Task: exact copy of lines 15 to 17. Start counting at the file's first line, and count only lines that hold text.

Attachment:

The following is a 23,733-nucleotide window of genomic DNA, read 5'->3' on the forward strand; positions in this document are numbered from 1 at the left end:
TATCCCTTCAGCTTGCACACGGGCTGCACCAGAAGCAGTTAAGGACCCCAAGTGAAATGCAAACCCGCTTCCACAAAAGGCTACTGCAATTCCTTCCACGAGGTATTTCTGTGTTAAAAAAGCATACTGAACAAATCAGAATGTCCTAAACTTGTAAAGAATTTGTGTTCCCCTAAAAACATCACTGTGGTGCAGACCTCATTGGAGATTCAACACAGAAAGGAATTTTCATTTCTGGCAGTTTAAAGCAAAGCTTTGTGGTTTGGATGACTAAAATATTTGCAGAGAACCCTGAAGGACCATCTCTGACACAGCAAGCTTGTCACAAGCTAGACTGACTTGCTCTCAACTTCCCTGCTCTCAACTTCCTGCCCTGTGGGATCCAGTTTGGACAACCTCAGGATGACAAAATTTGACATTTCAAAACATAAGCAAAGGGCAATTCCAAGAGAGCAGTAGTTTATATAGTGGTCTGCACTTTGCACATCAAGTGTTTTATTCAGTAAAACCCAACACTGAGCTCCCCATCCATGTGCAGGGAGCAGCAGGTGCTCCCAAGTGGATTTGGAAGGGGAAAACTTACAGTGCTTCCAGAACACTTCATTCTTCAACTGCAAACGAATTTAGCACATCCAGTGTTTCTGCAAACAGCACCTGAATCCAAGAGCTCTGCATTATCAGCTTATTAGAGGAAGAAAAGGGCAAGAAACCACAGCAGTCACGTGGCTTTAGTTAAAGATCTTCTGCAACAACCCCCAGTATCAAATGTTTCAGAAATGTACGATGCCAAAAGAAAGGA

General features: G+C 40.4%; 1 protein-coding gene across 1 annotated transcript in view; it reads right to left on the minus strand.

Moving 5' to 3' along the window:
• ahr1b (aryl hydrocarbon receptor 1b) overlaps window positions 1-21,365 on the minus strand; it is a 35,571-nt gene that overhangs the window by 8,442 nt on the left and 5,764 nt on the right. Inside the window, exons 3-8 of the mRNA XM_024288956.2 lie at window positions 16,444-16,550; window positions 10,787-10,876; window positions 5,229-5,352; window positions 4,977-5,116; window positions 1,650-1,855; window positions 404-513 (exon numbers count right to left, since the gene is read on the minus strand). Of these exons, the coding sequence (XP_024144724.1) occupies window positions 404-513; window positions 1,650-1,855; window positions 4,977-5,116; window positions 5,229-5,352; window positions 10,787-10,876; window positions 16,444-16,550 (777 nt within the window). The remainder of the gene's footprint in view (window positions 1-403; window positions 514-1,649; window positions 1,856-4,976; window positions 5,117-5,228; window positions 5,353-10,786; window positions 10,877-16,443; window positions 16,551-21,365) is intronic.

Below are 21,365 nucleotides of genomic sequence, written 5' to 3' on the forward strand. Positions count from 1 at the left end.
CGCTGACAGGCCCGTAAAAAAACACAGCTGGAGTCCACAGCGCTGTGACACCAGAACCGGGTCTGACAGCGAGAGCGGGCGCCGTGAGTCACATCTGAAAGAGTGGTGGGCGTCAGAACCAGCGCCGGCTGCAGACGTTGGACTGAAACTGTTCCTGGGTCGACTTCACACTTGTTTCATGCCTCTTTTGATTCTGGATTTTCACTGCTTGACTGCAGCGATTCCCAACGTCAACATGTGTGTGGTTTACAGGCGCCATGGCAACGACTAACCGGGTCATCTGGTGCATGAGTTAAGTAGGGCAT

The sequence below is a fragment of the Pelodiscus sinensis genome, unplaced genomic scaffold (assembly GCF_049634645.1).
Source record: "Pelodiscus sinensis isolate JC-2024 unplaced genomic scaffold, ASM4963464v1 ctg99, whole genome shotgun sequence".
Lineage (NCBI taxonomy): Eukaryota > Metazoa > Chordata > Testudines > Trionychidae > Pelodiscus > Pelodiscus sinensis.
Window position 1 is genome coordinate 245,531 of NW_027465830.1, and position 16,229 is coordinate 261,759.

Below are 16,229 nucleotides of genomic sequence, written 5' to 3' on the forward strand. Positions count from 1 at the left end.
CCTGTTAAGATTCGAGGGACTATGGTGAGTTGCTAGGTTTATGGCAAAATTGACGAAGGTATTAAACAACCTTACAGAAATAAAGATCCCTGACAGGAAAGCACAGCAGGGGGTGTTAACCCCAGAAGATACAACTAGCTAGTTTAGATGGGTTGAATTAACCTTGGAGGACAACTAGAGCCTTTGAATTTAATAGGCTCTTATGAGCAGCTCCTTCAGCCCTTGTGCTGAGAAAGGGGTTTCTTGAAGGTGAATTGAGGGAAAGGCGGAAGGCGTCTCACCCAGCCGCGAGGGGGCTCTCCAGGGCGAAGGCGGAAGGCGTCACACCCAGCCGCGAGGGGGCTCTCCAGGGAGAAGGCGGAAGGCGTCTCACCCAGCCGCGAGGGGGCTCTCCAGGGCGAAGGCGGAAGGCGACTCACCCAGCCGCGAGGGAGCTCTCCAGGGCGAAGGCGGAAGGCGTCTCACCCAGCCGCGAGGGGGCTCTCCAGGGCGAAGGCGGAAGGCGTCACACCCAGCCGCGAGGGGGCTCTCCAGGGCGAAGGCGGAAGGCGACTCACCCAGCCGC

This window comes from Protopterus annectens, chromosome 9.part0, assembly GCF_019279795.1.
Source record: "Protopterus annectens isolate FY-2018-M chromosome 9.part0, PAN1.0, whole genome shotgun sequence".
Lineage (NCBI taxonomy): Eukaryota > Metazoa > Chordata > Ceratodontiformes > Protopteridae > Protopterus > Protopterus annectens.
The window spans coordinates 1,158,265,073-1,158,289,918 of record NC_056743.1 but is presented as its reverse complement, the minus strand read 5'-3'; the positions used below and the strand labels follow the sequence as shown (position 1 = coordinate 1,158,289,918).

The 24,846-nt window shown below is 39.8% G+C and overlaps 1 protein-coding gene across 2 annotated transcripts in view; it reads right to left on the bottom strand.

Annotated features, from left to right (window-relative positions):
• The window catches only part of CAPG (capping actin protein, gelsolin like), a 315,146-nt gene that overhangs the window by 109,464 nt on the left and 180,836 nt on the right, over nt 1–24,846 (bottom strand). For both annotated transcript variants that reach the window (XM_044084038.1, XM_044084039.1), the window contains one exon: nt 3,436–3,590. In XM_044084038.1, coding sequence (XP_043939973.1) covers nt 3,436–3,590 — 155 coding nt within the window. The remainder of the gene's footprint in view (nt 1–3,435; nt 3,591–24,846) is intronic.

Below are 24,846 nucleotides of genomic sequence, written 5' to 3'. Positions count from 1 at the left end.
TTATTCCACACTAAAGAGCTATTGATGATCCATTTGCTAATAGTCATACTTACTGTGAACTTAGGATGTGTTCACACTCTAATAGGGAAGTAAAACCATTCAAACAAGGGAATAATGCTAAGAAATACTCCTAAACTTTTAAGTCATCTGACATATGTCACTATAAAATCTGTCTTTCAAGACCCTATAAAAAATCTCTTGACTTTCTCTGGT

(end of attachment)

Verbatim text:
Source record: "Protopterus annectens isolate FY-2018-M chromosome 9.part0, PAN1.0, whole genome shotgun sequence".
Lineage (NCBI taxonomy): Eukaryota > Metazoa > Chordata > Ceratodontiformes > Protopteridae > Protopterus > Protopterus annectens.
The window spans coordinates 1,158,265,073-1,158,289,918 of record NC_056743.1 but is presented as its reverse complement, the minus strand read 5'-3'; the positions used below and the strand labels follow the sequence as shown (position 1 = coordinate 1,158,289,918).